Websocket Calls & Notifications

Websocket Calls & Notifications


This page assumes that you have a full node running and listening to port 8090, locally.


If you also want to run a wallet, please pick reasonable different ports and make sure you do not try to call methods at the wallet that are only available to the blockchain API.

Call Format

In Graphene, Websocket calls are stateful and accessible via regular JSON formated websocket connection. The correct structure of the JSON call is


The parameters params have the following structure:

[API-identifier, Method-to-Call, Call-Parameters]

In the example above, we query the database API which carries the identifier 0 in our example (see more details below).

Example Call with wscat

The following will show the usage of websocket connections. We make use of the wscat application available via npm:

npm install -g wscat

A non-restricted call against a full-node would take the form:

wscat -c ws://
> {"id":1, "method":"call", "params":[0,"get_accounts",[["1.2.0"]]]}

Successful Calls

The API will return a properly JSON formated response carrying the same id as the request to distinguish subsequent calls.

 "result":  ..data..


In case of an error, the resulting answer will carry an error attribute and a detailed description:

  "id": 0
  "error": {
    "data": {
      "code": error-code,
      "name": " .. name of exception .."
      "message": " .. message of exception ..",
      "stack": [ .. stack trace .. ],
    "code": 1,

Requesting API access

The Graphene full node offers a wide range of APIs that can be accessed via websockets. The procedure works as follows:

  1. Login to the Full Node
  2. Request access to an API
  3. Obtain the API identifier
  4. Call methods of a specific API by providing the identifier

Find below a list of available APIs:

1. Login

The first thing we need to do is to login:

> {"id":2,"method":"call","params":[1,"login",["",""]]}
< {"id":2,"result":true}

If you have restricted access then you may be required to put your username and pasword into the quotes, accordingly. Furthermore, you should verify, that the result give positive confirmation about your login.

2. Requesting Access to an API

Most data can be queried from the Database API-API to which we register with the following call::

> {"id":2,"method":"call","params":[1,"database",[]]}

3. Obtain the API identifier

After requesting access, the full node will either deny access or return an identifier to be used in future calls:

< {"id":2,"result":2}

The result will be our identifier for the database API, in the following called DATABASE_API_ID!

4. Call methods of a specific API by providing the identifier

Now we can call any methods available to the database API via::

> {"id":1, "method":"call", "params":[DATABASE_API_ID,"get_accounts",[["1.2.0"]]]}

Database Notifications

In Graphene, the websocket connection is used for notifications when objects in the database change or a particular event (such as filled orders) occur.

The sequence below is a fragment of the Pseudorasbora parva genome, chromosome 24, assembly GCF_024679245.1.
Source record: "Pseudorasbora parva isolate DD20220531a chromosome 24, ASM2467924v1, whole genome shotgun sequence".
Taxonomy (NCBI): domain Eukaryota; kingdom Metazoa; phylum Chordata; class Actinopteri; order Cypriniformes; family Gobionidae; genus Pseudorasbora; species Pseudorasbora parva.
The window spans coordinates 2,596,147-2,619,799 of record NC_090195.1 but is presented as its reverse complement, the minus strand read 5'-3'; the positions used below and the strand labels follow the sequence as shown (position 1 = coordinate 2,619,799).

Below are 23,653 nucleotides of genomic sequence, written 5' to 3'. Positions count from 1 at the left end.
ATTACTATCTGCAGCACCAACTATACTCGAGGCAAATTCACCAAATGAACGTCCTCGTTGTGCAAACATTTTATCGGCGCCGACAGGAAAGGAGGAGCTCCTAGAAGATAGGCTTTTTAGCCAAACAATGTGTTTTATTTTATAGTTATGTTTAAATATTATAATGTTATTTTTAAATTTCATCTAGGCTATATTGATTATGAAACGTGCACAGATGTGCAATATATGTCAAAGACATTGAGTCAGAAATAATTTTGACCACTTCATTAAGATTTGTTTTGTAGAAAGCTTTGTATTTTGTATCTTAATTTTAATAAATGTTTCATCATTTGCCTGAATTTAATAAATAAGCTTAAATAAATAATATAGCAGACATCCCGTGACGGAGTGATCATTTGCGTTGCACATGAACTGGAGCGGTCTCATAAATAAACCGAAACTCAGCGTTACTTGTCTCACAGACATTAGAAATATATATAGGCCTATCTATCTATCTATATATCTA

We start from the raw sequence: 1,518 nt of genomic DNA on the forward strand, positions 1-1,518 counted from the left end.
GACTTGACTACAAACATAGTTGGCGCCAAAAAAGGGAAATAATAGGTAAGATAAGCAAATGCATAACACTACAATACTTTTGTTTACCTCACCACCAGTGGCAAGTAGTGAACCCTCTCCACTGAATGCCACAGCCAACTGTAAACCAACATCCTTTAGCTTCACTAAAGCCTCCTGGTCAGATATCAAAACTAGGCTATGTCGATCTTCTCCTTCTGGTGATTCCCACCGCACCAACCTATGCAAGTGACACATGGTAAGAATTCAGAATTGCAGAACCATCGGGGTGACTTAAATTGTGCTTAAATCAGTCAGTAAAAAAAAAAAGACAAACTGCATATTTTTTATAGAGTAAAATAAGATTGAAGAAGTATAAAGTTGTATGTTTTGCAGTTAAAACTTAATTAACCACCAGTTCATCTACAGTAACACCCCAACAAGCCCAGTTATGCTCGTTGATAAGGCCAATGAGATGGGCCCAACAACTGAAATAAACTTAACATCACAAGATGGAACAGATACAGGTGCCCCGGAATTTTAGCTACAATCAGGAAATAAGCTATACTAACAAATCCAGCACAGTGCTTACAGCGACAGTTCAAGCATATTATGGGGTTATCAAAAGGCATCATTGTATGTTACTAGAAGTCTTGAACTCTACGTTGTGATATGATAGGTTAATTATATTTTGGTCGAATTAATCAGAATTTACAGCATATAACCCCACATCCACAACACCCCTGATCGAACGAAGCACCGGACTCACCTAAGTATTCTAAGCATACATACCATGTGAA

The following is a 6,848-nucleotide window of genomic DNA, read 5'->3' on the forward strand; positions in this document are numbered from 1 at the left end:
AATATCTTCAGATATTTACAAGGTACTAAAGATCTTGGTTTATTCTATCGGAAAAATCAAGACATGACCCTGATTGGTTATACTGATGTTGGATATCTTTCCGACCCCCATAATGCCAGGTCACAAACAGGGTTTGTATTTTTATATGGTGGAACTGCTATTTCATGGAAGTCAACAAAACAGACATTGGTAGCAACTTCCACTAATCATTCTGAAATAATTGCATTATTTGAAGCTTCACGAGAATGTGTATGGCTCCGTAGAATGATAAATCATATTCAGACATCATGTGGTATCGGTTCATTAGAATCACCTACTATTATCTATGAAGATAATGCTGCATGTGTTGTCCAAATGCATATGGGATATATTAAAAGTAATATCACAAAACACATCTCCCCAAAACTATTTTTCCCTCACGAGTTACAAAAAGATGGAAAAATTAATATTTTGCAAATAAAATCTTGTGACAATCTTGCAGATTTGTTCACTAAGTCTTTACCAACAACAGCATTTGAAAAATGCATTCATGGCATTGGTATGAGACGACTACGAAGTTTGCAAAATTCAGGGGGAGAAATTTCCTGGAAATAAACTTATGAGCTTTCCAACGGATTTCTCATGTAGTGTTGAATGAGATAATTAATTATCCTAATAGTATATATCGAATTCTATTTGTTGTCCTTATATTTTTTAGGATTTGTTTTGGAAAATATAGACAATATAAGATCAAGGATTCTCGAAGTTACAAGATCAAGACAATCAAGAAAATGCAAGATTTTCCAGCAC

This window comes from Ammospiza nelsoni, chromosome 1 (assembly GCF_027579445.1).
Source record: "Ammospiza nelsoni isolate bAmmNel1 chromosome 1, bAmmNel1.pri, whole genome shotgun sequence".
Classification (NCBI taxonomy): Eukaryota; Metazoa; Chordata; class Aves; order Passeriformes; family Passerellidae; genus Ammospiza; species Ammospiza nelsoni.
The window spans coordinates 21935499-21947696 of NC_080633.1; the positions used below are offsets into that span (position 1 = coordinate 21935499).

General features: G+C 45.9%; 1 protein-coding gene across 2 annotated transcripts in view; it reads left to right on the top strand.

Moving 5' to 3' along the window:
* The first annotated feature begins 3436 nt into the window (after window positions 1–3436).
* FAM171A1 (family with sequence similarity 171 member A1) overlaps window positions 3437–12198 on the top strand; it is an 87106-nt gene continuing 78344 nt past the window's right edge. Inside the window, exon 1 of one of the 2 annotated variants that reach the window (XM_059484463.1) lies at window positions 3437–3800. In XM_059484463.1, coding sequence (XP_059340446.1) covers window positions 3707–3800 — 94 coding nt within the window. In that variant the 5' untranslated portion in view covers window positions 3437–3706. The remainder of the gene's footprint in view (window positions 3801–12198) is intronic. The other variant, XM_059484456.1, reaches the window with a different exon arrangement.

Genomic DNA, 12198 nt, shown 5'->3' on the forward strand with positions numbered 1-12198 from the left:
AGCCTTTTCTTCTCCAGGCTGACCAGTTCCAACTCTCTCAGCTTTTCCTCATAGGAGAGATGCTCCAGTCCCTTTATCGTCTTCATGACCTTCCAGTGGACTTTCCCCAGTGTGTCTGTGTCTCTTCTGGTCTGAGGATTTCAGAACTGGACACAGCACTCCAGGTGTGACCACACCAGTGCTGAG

We have the following subscriptions available:

  • set_subscribe_callback( int identifier, bool clear_filter ):

    To simplify development a global subscription callback can be registered.

    Every notification initiated by the full node will carry a particular id as defined by the user with the identifier parameter.

  • set_pending_transaction_callback(int identifier):

    Notifications for incoming unconfirmed transactions.

  • set_block_applied_callback(blockid):

    Gives a notification whenever the block blockid is applied to the blockchain.

  • subscribe_to_market(int identifier, asset_id a, asset_id b)):

    Subscribes to market changes in market a:b and sends notifications with id identifier.

  • get_full_accounts(array account_ids, bool subscribe):

    Returns the full account object for the accounts in array account_ids and subscribes to changed to that account if subscribe is set to True.

Let’s first get a global scubscription callback to disctinguish our notifications from regular RPC calls::

> {"id":4,"method":"call","params":[DATABASE_API_ID,"set_subscribe_callback",[SUBSCRIPTION_ID, true]]}

This call above will register SUBSCRIPTION_ID as id for notifications.

Now, whenever you get an object from the witness (e.g. via get_objects) you will automatically subscribe to any future changes of that object.

After calling set_subscribe_callback the witness will start to send notices every time the object changes::

< {
    "method": "notice"
    "params": [
            { "id": "2.1.0", ...  },
            { "id": ...  },
            { "id": ...  },
            { "id": ...  }

Example Session

Here is an example of a full session::

> {"method": "call", "params": [1, "login", ["", ""]], "id": 2}
< {"id":2,"result":true}
> {"method": "call", "params": [1, "database", []], "id": 3}
< {"id":3,"result":2}
> {"method": "call", "params": [1, "history", []], "id": 4}
< {"id":4,"result":3}
> {"method": "call", "params": [2, "set_subscribe_callback", [5, false]], "id": 6}
< {"id":6,"result":null}
> {"method": "call", "params": [2, "get_objects", [["2.1.0"]]], "id": 7}
(plenty of data coming in from this point on)